Inside the company transferring digital film onto 35mm

On a quiet industrial estate in Southeast England, CPC London are keeping the print dream alive.

Words

Hannah Woodhead

@goodjobliz

Photography

Ella Kemp

Many dedicated cinephiles will tell you that nothing compares to the thrill of watching a film projected from 35mm. From the flicker and grain to the occasional mishaps involving a projector jam, the analogue film experience has been something of a dying art thanks to the advent of digital, which began in the mid-noughties and has continued at a rapid pace ever since.

Nowadays most cinemas do without a projector, or indeed a projectionist, as the rising cost and fiddly nature of maintaining a print presence have become unsustainable. Yet plenty of filmmakers such as Christopher Nolan, Quentin Tarantino and the Safdie brothers still ardently shoot their projects on physical stock, and the format has seen a revival similar to the vinyl boom, with fans flocking to new and repertory 35 and 70mm screenings around the world. Despite the downturn, there’s an undeniable market for celluloid.

Unfortunately, the process of creating prints from original negatives (or even shipping existing prints around the world) is a costly one – but one small company has an innovative solution. Nestled roughly 40 miles away from the hustle and bustle of London on a quiet industrial estate in Aylesford, Kent, CPC London is a small team with big ambitions and some incredible technology at their fingertips.

Established in 2014 by Chris Lane, CPC London are the only lab in the world that solely specialises in digital-to-35mm printing, and their agility when it comes to timeframes puts them at a real advantage in the unpredictable world of film. Using two extremely rare film recorder units, they are able to transform raw data into a brand new 35mm print, complete with soundtrack and subtitles as required (even in 3D).

For a 90-minute film, the process from receiving the raw data file to completing printing can take as little as four hours – a massive reduction on the time it takes to develop a new print from a negative. It’s not just about the lucrative turnaround time though; Lane says that producing a 35mm print in this manner also reduces the cost by up to 90 per cent. “We keep our margins very tight as we are committed to getting 35mm back in cinemas,” he explains.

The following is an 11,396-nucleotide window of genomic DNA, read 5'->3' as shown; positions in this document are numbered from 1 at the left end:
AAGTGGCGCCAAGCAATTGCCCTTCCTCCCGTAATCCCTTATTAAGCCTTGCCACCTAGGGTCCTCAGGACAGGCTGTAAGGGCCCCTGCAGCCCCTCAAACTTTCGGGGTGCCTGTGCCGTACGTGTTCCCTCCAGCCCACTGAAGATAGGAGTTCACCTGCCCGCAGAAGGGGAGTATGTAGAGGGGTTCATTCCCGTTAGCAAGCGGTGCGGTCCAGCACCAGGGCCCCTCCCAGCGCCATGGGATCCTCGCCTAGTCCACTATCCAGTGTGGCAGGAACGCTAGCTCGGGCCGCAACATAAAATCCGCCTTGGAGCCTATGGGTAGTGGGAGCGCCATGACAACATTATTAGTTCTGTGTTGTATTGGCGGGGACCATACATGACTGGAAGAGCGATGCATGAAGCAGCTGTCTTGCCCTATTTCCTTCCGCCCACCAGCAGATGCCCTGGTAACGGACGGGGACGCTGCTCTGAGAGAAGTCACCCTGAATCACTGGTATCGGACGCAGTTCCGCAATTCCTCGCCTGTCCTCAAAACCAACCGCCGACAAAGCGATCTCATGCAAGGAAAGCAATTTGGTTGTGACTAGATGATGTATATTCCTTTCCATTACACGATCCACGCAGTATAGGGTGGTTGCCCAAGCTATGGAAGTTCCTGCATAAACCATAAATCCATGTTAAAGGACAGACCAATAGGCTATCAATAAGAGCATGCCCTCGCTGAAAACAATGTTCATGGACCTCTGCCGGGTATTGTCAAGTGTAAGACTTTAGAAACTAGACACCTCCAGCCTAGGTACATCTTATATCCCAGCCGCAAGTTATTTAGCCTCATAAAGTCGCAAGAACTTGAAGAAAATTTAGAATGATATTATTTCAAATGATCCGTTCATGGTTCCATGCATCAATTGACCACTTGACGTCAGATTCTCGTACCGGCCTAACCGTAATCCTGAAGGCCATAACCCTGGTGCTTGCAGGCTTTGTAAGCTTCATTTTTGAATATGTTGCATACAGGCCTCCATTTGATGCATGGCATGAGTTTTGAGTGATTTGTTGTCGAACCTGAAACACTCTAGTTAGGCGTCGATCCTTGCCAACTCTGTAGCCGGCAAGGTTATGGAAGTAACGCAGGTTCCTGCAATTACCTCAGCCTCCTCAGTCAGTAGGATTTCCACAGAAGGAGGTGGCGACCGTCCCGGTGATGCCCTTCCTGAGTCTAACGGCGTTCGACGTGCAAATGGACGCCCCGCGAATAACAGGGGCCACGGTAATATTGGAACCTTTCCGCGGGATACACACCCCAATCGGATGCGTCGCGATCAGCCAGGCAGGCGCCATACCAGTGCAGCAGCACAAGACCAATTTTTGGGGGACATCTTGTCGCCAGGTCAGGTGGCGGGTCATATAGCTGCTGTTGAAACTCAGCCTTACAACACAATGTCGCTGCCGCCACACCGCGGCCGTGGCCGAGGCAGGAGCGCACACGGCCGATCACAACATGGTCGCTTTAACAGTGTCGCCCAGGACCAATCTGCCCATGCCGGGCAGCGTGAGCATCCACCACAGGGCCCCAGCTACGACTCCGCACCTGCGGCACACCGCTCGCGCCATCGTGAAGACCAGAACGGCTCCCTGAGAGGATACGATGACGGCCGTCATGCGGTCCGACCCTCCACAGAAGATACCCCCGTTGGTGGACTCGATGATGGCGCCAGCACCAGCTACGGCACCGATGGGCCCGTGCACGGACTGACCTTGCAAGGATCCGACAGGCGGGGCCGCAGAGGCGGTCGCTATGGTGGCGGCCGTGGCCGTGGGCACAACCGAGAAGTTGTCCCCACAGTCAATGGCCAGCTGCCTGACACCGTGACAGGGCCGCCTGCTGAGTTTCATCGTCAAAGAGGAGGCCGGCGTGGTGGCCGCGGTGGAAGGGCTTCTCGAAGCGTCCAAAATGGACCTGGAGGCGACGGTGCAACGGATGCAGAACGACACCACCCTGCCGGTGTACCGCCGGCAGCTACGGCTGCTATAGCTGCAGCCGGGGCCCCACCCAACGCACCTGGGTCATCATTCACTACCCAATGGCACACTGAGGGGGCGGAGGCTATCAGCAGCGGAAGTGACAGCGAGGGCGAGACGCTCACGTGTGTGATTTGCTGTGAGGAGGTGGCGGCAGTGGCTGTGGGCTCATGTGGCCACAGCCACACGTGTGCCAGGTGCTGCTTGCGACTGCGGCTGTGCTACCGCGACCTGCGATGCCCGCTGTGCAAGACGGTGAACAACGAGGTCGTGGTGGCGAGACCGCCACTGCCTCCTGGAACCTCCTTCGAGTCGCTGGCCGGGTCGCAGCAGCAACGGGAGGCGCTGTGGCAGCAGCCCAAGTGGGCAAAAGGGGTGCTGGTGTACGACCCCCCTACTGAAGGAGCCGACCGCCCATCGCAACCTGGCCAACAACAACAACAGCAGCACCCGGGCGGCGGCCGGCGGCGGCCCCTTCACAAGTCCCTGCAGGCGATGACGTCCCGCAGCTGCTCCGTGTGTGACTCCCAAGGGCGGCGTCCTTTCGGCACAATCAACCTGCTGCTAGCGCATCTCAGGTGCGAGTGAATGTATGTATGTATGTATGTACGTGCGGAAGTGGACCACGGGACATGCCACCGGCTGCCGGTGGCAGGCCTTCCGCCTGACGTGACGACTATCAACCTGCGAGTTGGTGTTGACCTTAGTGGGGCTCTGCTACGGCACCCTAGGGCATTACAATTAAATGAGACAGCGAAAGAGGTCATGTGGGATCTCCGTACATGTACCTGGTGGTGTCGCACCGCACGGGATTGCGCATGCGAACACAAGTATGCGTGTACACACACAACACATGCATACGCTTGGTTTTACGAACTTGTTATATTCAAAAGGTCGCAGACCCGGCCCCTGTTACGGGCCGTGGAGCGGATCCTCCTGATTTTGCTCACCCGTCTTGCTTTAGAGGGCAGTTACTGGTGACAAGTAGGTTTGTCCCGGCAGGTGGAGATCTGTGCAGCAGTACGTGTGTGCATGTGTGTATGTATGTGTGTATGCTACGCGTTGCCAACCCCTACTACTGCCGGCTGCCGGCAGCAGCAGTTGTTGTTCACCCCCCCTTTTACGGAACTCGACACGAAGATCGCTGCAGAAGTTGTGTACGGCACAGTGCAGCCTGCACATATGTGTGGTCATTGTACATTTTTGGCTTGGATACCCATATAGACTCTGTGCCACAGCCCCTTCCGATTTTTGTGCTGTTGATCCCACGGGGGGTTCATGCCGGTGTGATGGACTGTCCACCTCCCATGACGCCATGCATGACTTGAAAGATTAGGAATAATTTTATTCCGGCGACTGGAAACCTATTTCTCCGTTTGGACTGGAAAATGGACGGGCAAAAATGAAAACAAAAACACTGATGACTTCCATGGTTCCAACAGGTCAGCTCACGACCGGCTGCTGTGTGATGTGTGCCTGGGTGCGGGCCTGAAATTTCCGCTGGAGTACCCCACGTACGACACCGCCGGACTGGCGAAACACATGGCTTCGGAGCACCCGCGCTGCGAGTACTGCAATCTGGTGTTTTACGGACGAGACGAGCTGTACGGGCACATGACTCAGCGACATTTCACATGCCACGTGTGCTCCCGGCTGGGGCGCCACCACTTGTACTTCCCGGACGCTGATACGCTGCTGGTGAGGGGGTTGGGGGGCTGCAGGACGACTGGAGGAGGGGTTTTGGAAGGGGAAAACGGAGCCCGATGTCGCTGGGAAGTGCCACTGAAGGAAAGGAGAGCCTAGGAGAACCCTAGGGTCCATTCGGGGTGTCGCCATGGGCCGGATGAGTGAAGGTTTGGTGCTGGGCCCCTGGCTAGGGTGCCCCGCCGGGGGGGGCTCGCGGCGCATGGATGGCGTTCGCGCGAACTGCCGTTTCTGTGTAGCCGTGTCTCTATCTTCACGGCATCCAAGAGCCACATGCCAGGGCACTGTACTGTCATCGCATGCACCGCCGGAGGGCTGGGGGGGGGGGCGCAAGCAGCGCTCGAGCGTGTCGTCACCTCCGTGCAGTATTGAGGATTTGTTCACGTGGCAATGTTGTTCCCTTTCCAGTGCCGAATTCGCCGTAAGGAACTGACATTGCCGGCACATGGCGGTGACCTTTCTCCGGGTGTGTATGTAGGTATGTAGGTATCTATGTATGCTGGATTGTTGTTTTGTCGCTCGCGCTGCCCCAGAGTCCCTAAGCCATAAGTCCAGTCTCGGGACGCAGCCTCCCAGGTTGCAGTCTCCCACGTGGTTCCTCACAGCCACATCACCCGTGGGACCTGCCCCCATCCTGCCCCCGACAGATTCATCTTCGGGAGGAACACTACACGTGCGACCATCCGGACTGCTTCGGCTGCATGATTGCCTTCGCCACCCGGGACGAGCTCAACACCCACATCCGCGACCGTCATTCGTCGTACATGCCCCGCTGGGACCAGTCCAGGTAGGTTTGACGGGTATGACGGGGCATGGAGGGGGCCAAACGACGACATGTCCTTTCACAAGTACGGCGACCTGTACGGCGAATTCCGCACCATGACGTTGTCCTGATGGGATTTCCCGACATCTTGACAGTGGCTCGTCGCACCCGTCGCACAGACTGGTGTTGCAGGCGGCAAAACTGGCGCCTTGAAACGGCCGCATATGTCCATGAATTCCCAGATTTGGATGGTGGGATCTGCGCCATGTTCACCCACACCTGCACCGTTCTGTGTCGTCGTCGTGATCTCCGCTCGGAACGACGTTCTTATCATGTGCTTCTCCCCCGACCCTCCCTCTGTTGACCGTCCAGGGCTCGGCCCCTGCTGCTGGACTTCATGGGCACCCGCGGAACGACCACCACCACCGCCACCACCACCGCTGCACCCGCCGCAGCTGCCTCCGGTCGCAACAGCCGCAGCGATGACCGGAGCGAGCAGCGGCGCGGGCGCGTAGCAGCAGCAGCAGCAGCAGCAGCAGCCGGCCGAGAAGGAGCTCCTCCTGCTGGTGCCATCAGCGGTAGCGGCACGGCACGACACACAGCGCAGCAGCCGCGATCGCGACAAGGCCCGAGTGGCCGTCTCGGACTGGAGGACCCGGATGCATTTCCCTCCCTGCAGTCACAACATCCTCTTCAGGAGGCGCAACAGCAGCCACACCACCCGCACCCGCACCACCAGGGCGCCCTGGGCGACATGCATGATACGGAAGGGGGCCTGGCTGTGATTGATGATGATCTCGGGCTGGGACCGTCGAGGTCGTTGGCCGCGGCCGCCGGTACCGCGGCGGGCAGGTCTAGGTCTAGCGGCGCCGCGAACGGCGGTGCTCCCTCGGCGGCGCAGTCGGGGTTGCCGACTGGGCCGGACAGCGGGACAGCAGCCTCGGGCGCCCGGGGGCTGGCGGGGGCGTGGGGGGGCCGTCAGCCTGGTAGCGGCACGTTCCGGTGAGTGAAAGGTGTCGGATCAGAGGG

Amid the digital monopoly, there are a handful of cinemas for whom print is still the preferred way of showing titles, particularly community-run and independent screens. The exorbitant cost of renting prints from archives (particularly those abroad) is often severely limiting, but in theory, the lower cost and quick turnaround offered by CPC London opens up new opportunities.

In 2018 the company provided the print for the Venice Film Festival premiere of Brady Corbet’s Vox Lux, and printed Mark Jenkin’s Cornish smash hit Bait at their lab. The Safdie Brothers are repeat customers, having ordered nine 35mm prints of Uncut Gems, which played in theatres across the United States as well as at the Prince Charles Cinema in London.

The transfer process is fairly straight forward. Take the recently-produced prints of Uncut Gems as an example: the film was shot by Darius Khondji on 35mm film, scanned to create a digital intermediate, and then printed back on to positive 35mm film for digital projection. One of these prints showed in a special engagement at Quentin Tarantino’s New Beverly Cinema in Los Angeles, where every film programmed plays from a print, be it 35, 70 or 16mm.

In London, the Prince Charles has weekly print screenings, ranging from Hitchcock to Nicolas Roeg. Seeing a title on film not only enables audiences to see it as the director intended, but as Lane explains, there’s a cosmetic upside too: “Print film has an inherent grain structure due to its organic composition, and that recreates images in a way that the human eye is more used to seeing.”

There’s also a tactile quality to film prints: every scratch and flicker is an indication of the amount of craft that has gone into bringing a story to the screen. Their organic composition renders 35mm prints as a living thing, prone to degradation over time. You can see history when you’re watching a print on-screen, and visiting the CPC London lab really highlighted this, as we saw freshly-printed film zoom from the darkroom through large baths of development chemicals, before drying off and spooling into completed reels. These are then checked by technicians using trusty Steenbeck flatbed editors for any picture and audio defects, before being packaged into canisters ready for dispatch.

It’s a fascinating and strangely satisfying process to behold in an age where so many titles are available at our fingertips with little to no evidence of the time, money and resources invested in their production. But CPC London is keen to celebrate the artistry of film, while changing perceptions of it as an expensive, outdated format. Beyond print-as-prestige, CPC London’s work opens the format up to filmmakers working on tight budgets who might otherwise be limited to digital.

Of course, the big challenge now is bringing 35mm back to more theatres, who have largely done away with analogue equipment. But for film enthusiasts both behind the camera and in the audience, the future looks promising, and CPC London are happy to be leading the way.

Published 3 Mar 2020

Tags: 35mm 70mm CPC London

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